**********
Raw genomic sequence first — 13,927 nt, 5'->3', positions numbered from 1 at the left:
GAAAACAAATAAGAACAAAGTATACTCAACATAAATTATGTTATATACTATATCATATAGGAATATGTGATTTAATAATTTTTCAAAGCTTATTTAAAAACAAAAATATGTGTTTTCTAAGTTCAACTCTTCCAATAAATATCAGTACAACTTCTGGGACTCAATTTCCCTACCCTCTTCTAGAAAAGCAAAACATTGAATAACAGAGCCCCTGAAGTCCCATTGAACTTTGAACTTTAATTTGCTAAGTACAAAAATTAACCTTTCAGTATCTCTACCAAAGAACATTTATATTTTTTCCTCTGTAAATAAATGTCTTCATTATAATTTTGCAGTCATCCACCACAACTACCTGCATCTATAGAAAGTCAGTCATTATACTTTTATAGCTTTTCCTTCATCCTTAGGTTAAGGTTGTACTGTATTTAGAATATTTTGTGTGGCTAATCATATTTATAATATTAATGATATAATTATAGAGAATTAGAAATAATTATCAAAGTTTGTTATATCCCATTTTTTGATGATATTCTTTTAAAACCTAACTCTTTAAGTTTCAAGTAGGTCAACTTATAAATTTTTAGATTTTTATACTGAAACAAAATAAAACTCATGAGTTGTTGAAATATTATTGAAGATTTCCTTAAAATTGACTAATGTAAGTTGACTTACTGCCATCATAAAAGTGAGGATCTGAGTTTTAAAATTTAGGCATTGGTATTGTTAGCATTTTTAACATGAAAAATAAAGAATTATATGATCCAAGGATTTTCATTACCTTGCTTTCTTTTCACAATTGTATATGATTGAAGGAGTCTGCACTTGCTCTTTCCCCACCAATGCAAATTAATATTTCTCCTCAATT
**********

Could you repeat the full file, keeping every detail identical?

Raw genomic sequence first — 13,927 nt, 5'->3', positions numbered from 1 at the left:
GAAAACAAATAAGAACAAAGTATACTCAACATAAATTATGTTATATACTATATCATATAGGAATATGTGATTTAATAATTTTTCAAAGCTTATTTAAAAACAAAAATATGTGTTTTCTAAGTTCAACTCTTCCAATAAATATCAGTACAACTTCTGGGACTCAATTTCCCTACCCTCTTCTAGAAAAGCAAAACATTGAATAACAGAGCCCCTGAAGTCCCATTGAACTTTGAACTTTAATTTGCTAAGTACAAAAATTAACCTTTCAGTATCTCTACCAAAGAACATTTATATTTTTTCCTCTGTAAATAAATGTCTTCATTATAATTTTGCAGTCATCCACCACAACTACCTGCATCTATAGAAAGTCAGTCATTATACTTTTATAGCTTTTCCTTCATCCTTAGGTTAAGGTTGTACTGTATTTAGAATATTTTGTGTGGCTAATCATATTTATAATATTAATGATATAATTATAGAGAATTAGAAATAATTATCAAAGTTTGTTATATCCCATTTTTTGATGATATTCTTTTAAAACCTAACTCTTTAAGTTTCAAGTAGGTCAACTTATAAATTTTTAGATTTTTATACTGAAACAAAATAAAACTCATGAGTTGTTGAAATATTATTGAAGATTTCCTTAAAATTGACTAATGTAAGTTGACTTACTGCCATCATAAAAGTGAGGATCTGAGTTTTAAAATTTAGGCATTGGTATTGTTAGCATTTTTAACATGAAAAATAAAGAATTATATGATCCAAGGATTTTCATTACCTTGCTTTCTTTTCACAATTGTATATGATTGAAGGAGTCTGCACTTGCTCTTTCCCCACCAATGCAAATTAATATTTCTCCTCAATT